There are many things to manage when you run your own business – for example, maintaining a healthy cashflow, balancing the books, growing sustainably and choosing the right kind of finance for your business needs.
One size doesn’t fit all when it comes to accessing funds for your business – there’s short and long term finance, internal and external finance and a number of different criteria to consider before choosing which best suits your situation. Let’s examine some of the options.
Factors to Consider When Choosing Finance
Before you can determine which type of finance is right for your business, you need to establish what kind of loan you require and for what purpose. For example, how quickly do you need to access the funds? If the money is required for paying wages, rent or another bill to prevent the shutdown of your business, you’ll need the money without delay and will likely have to pay a higher cost to get it. However, if you want funds for long term capital investment in machinery or new staff, you can afford to wait to get the best deal available.
The loan amount you require is also significant in deciding the right source as some types of finance are only feasible for small business loans. Similarly, the length of time you’ll require for repayment is something you need to factor in before applying. You have to be realistic about your repayment goals so that you don’t overstretch your business and damage its ability to operate satisfactorily. Another matter to weigh up is the risk factor. Higher risk ventures may be harder to attract financing for or they may come with higher costs involved.
Leveraging Your Finance
One final consideration before deciding on a source of finance is the cost of the finance itself. This means the amount of extra money you’ll need to borrow in order to secure the loan amount, typically calculated as interest. Whatever the total cost of repaying the loan with interest, it should be less than the projected profit you’ll make from investing the loan amount. The more profit you can make on the money with the least associated repayment costs, the better you’ll be leveraging that finance. Of course, this isn’t an option if you’re using the money to stave off closure – in this case, you simply need to ensure you can repay the loan while you find a way to stabilise the business and improve your cashflow.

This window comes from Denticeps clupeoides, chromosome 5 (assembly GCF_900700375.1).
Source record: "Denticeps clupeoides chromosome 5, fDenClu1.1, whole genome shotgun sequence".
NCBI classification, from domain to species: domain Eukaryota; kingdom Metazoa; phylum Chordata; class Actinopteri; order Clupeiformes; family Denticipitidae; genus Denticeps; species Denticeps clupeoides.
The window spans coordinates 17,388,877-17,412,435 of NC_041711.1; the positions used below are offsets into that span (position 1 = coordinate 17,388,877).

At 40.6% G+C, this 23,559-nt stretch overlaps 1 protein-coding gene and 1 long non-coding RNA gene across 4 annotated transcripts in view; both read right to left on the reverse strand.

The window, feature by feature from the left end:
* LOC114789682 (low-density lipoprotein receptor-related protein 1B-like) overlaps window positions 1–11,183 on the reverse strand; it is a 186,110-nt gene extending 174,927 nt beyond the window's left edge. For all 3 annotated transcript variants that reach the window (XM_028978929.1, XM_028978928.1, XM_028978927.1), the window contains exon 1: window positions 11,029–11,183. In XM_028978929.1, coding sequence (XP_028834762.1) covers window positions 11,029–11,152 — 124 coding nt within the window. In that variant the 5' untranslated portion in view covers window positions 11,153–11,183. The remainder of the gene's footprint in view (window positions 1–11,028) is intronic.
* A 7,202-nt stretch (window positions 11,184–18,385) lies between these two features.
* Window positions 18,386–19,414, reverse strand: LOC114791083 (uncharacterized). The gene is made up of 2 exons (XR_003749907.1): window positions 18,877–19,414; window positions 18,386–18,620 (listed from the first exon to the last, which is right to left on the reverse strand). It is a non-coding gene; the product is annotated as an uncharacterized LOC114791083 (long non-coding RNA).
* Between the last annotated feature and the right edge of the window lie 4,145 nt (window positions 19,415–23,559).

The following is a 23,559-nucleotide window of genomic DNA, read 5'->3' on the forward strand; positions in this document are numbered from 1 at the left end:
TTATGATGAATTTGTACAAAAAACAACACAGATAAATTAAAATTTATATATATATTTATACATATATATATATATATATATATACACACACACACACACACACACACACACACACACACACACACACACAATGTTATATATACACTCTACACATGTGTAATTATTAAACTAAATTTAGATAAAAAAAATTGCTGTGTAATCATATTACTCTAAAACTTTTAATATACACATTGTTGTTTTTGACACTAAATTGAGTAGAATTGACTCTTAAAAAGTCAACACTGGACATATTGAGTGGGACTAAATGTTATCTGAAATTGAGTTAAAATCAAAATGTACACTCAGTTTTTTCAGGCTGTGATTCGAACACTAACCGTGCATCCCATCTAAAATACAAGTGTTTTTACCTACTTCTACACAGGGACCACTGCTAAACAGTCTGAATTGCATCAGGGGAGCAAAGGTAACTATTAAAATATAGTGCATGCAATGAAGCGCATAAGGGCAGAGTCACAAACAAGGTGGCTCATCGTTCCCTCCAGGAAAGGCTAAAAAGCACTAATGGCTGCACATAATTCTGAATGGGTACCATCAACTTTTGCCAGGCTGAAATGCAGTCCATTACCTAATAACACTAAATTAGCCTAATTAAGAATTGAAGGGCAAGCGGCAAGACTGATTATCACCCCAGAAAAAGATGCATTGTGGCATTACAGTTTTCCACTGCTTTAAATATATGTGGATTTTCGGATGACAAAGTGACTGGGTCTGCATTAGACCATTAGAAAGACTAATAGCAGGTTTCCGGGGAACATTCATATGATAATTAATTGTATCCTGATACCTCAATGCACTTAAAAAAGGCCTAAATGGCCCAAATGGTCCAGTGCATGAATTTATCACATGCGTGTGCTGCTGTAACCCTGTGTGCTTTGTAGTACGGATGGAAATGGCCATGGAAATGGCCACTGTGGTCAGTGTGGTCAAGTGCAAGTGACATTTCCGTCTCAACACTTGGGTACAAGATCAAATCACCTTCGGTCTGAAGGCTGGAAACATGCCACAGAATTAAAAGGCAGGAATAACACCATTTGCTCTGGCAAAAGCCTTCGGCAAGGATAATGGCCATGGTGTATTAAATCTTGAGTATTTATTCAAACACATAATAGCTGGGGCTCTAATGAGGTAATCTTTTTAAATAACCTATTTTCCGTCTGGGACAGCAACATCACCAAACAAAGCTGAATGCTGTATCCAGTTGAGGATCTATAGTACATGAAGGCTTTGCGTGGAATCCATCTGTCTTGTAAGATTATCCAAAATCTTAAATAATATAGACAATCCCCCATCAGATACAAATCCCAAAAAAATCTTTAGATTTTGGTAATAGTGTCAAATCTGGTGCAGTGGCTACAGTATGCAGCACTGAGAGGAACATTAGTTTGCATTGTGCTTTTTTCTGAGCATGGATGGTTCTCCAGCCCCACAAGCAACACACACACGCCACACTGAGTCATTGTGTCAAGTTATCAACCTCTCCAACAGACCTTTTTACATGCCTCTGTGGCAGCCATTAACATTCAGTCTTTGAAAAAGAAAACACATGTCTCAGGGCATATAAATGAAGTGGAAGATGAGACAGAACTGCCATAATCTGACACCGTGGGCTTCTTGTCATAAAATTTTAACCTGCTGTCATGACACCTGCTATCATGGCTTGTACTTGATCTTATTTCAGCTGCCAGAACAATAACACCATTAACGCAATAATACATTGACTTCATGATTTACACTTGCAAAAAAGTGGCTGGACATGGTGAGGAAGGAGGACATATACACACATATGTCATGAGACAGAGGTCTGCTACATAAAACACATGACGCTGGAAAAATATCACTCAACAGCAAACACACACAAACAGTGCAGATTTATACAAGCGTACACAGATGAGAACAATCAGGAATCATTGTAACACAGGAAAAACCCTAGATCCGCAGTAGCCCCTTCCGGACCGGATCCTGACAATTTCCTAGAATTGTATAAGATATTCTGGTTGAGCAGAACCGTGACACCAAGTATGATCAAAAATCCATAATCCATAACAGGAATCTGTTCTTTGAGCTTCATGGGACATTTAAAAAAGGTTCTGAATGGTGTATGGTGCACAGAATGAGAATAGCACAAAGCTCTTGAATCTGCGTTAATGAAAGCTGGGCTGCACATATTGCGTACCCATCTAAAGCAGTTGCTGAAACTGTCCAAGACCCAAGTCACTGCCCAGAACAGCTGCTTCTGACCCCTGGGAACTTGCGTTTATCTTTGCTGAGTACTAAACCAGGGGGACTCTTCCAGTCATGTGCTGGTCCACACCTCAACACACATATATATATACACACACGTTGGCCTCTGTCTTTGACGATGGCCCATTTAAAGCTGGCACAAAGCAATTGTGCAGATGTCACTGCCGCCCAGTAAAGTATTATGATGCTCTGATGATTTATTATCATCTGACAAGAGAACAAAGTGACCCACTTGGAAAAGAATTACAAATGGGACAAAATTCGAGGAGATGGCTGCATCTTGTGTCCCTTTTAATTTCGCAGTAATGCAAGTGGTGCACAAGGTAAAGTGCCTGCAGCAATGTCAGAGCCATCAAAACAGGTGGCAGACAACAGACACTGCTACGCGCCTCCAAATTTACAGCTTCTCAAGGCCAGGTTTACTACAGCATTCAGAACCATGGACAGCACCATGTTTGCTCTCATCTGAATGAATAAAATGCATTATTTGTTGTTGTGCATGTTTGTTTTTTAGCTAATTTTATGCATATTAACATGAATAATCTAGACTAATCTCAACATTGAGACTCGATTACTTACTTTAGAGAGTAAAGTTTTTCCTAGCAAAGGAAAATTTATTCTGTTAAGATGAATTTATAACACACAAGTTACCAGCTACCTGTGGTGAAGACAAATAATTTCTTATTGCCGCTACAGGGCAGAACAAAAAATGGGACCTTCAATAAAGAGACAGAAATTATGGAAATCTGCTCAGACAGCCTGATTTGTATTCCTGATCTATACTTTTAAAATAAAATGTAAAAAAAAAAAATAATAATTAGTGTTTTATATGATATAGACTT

Short Term vs. Long Term Finance
Short term finance is money that you need to cover the day to day running of your company. This kind of finance is intended to be paid back in a matter of months rather than years, so there’s less risk involved for the lender. Typical examples of short term finance include bank overdraft, working capital and suppliers’ credit. In contrast, long term finance is generally used for larger projects or ventures that will be repaid over a longer period. As there is more risk involved with long term finance, lenders often ask for additional security to safeguard against bad loans. For example, mortgages are secured so that if you don’t repay the loan amount, your property may be repossessed by the lender and sold to recoup the money owed. Bank loans, hire purchase, debentures and retained profits are all examples of long term finance.
Internal and External Finance
Internal finance is money that comes from your business trading. This may include customer sales, credit extended by suppliers, the disposal of surplus business assets and reductions in stock. As you won’t need to pay interest on money raised internally, it’s the cheapest form of finance for businesses. However, raising money solely through internal sources may not provide enough revenue to fund a larger investment project. For these, you will probably need to seek external finance – for example, through a bank or building society loan, the sale of company shares or the release of equivalent equity in your business.
Just as there are many reasons why a business might need extra money, there are many sources of finance to choose from. Selecting the right kind of finance for your business requires you to weigh up the pros and cons of each and carefully consider your own business needs.